The Historical Background: This is the way it was.
When our nation’s Founding Fathers assembled in 1787 for
the first Constitutional Convention in Philadelphia, there
were 55 delegates who would discuss, debate and edit the
document until they reached agreement, and began the
signing process which was completed in 1789.

One of the first actions taken while the formal signing was
still in process, was to develop a set of Amendments to the
Constitution, the first ten of which were finalized in 1791 and
became known as "The Bill of Rights."

The First Amendment can be said to have been the
most important in the minds of the Founding Fathers, if for
no other reason than it was the first amendment they proposed.
It dealt with the issues of our rights of freedom; freedom of
religion, of speech, of the press, and of the right to assemble.

Concerning religion, here is what the First Amendment says;
just 16 words: "Congress shall make no law respecting an
establishment of religion, or prohibiting the free exercise

The Founding Fathers obviously felt that the right of freedom
of religion was extremely important, so important that they
made it the first freedom guaranteed by the Bill of Rights. The
wording and the intent are clear and simple: Congress can
not make any law affecting any establishment of religion, nor
can Congress make any law which would in any way restrict
the right of the people of the United States of America to have
freedom to worship and to express themselves on religious

And what religion did the Founding Fathers have in mind
when they established the Bill of Rights? Very obviously it
was Christianity. It was the only religion in which they were
in any way involved. The 55 delegates were members of
these denominations of Christian churches: Episcopal/
Anglican; Presbyterian, Congregational; Quaker; Catholic;
Methodist; Lutheran and Dutch Reformed.

As confirmed by the writings and the speeches of the
Founding Fathers, no other form of religion was involved
in any way; this nation was founded on the principles of
the Gospel of Jesus Christ: Christianity.

That is the way it was in 1791 and that is the way it was
until 1948 when the U.S. Supreme Court ruled that any
religious instruction in public schools was unconstitutional
because it violated what the Court termed "separation of
church and state," a concept which the Court now considers
to be based on the First Amendment.

In the immediate succeeding years, spurred by the perhaps
overly aggressive action of the ACLU, other aspects of
the Christian faith were banned by the Supreme Court, and
soon any kind of prayer, any Bible reading, any posting of
the Ten Commandments, any display of the Nativity Scene,
and even the use of terms like "Christmas recess," or "Easter
recess" were banned, as was any use of the term "God" by
school officials.

So that is the way it is. But we already knew that. By the
action of the courts, all the way from the Supreme Court to
local municipal and state courts, in just those 60 years any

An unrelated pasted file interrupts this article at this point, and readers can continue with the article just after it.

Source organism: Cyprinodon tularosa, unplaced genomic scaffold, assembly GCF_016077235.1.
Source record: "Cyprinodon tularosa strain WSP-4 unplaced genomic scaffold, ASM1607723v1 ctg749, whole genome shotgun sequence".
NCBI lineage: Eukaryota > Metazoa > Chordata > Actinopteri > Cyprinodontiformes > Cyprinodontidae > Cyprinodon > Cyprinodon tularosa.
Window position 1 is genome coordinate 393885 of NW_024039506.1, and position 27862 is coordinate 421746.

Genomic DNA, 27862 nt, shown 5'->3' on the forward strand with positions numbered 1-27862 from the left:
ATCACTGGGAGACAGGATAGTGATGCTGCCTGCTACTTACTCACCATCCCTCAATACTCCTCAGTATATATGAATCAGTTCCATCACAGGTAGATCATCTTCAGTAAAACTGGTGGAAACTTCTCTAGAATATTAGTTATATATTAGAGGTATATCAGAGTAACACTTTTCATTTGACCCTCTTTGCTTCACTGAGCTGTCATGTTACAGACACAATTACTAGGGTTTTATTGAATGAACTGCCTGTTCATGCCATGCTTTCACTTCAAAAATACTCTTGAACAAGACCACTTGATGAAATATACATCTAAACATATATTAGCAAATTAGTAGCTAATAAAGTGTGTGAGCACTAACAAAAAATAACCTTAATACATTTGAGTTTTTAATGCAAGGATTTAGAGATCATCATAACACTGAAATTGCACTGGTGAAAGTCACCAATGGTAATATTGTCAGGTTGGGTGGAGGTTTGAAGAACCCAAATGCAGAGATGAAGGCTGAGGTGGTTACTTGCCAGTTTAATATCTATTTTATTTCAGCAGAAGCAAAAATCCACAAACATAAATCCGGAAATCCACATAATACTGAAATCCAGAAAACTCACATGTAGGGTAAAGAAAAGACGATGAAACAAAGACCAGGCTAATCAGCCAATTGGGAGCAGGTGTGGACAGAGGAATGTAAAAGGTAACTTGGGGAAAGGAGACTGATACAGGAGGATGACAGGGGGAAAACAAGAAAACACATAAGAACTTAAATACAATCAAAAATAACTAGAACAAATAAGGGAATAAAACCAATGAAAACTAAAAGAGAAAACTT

expression of the Christian faith in schools or in public
facilities has just about been made "unconstitutional." That
this could happen in a nation founded by Christian men on
historic Judeo/Christian principles would seem impossible.

But the evidence is all around us. In those years since God was
thrown out of our schools, teen age crime, teen age drug use,
teen age pregnancies, teen age suicides have all increased. The
only notable decline has been in the level of SAT (Scholastic
Aptitude Test) scores.

But amid all this, we made a false assumption. We made
the assumption that the courts would use the term "religion" in
a generic sense, and that these new rules and restrictions would
apply to all religions.

But this is not the case. As the Muslim followers of the Islam
religion became more active and more aggressive, it has
become obvious that any relationship between governments
and Islam is not considered to be "unconstitutional."

Increasingly public universities and cities are paying to have
foot-washing facilities installed for Islamists to perform the
act of "ablution" before their several daily prayer times. This
action includes facilities for taxi drivers outside municipal
airports. And in schools allowances are made to accommodate
the Muslim students in their prayer needs, and to allow for
school holidays on Islamic "holy days." Those are just a few
examples of a rapidly growing trend.

Those supposedly "little problems" which are rigidly enforced
against Christian students become openly permissive practices
with respect to Muslims, but there has been no relinquishing
of control of Christian students. Thus, in a very real sense, the
Christian faith has become secondary in America, a nation
which has always been considered to be Christian, in one degree
or another.

And who is responsible for degrading Christianity?
It is easy to point to the courts as responsible, and it is true that
the strange interpretation of the First Amendment originated
with the Supreme Court, as did all the subsequent limitations
of any expression of the Christian faith. And it was a majority